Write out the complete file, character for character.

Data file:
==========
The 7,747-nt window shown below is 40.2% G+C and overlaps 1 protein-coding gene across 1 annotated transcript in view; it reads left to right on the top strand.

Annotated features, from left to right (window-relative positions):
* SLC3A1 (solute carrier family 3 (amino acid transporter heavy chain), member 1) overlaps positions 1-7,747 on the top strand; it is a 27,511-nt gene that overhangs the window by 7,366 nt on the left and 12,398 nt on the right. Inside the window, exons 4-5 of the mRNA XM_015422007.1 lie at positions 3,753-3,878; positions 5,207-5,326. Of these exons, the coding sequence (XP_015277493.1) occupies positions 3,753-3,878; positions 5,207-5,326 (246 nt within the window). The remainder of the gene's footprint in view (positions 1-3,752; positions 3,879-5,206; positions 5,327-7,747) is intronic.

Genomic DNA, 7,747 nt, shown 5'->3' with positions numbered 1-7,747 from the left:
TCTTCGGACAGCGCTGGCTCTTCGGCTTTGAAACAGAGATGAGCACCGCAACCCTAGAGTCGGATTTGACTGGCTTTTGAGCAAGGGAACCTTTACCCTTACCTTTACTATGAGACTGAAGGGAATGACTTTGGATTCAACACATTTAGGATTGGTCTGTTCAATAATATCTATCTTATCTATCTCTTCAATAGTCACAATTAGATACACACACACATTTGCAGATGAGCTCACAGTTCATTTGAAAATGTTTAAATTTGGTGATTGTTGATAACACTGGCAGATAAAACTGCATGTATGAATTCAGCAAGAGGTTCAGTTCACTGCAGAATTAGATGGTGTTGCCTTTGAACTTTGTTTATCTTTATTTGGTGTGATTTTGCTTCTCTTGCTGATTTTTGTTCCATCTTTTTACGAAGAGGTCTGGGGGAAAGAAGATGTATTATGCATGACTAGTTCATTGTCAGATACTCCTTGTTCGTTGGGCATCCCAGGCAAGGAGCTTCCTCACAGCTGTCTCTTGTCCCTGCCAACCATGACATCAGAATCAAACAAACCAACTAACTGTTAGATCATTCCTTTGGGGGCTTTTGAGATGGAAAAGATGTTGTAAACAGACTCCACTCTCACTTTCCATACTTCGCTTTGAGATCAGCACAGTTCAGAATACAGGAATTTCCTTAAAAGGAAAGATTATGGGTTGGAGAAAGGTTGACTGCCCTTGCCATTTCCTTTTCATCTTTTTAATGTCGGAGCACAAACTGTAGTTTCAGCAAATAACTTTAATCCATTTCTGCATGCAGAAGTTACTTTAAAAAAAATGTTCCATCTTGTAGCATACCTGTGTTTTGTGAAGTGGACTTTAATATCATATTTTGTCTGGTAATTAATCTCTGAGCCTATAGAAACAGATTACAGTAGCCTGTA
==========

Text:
The 7,747-nt window shown below is 40.2% G+C and overlaps 1 protein-coding gene across 1 annotated transcript in view; it reads left to right on the top strand.

Annotated features, from left to right (window-relative positions):
* SLC3A1 (solute carrier family 3 (amino acid transporter heavy chain), member 1) overlaps positions 1-7,747 on the top strand; it is a 27,511-nt gene that overhangs the window by 7,366 nt on the left and 12,398 nt on the right. Inside the window, exons 4-5 of the mRNA XM_015422007.1 lie at positions 3,753-3,878; positions 5,207-5,326. Of these exons, the coding sequence (XP_015277493.1) occupies positions 3,753-3,878; positions 5,207-5,326 (246 nt within the window). The remainder of the gene's footprint in view (positions 1-3,752; positions 3,879-5,206; positions 5,327-7,747) is intronic.

Genomic DNA, 7,747 nt, shown 5'->3' with positions numbered 1-7,747 from the left:
TCTTCGGACAGCGCTGGCTCTTCGGCTTTGAAACAGAGATGAGCACCGCAACCCTAGAGTCGGATTTGACTGGCTTTTGAGCAAGGGAACCTTTACCCTTACCTTTACTATGAGACTGAAGGGAATGACTTTGGATTCAACACATTTAGGATTGGTCTGTTCAATAATATCTATCTTATCTATCTCTTCAATAGTCACAATTAGATACACACACACATTTGCAGATGAGCTCACAGTTCATTTGAAAATGTTTAAATTTGGTGATTGTTGATAACACTGGCAGATAAAACTGCATGTATGAATTCAGCAAGAGGTTCAGTTCACTGCAGAATTAGATGGTGTTGCCTTTGAACTTTGTTTATCTTTATTTGGTGTGATTTTGCTTCTCTTGCTGATTTTTGTTCCATCTTTTTACGAAGAGGTCTGGGGGAAAGAAGATGTATTATGCATGACTAGTTCATTGTCAGATACTCCTTGTTCGTTGGGCATCCCAGGCAAGGAGCTTCCTCACAGCTGTCTCTTGTCCCTGCCAACCATGACATCAGAATCAAACAAACCAACTAACTGTTAGATCATTCCTTTGGGGGCTTTTGAGATGGAAAAGATGTTGTAAACAGACTCCACTCTCACTTTCCATACTTCGCTTTGAGATCAGCACAGTTCAGAATACAGGAATTTCCTTAAAAGGAAAGATTATGGGTTGGAGAAAGGTTGACTGCCCTTGCCATTTCCTTTTCATCTTTTTAATGTCGGAGCACAAACTGTAGTTTCAGCAAATAACTTTAATCCATTTCTGCATGCAGAAGTTACTTTAAAAAAAATGTTCCATCTTGTAGCATACCTGTGTTTTGTGAAGTGGACTTTAATATCATATTTTGTCTGGTAATTAATCTCTGAGCCTATAGAAACAGATTACAGTAGCCTGTA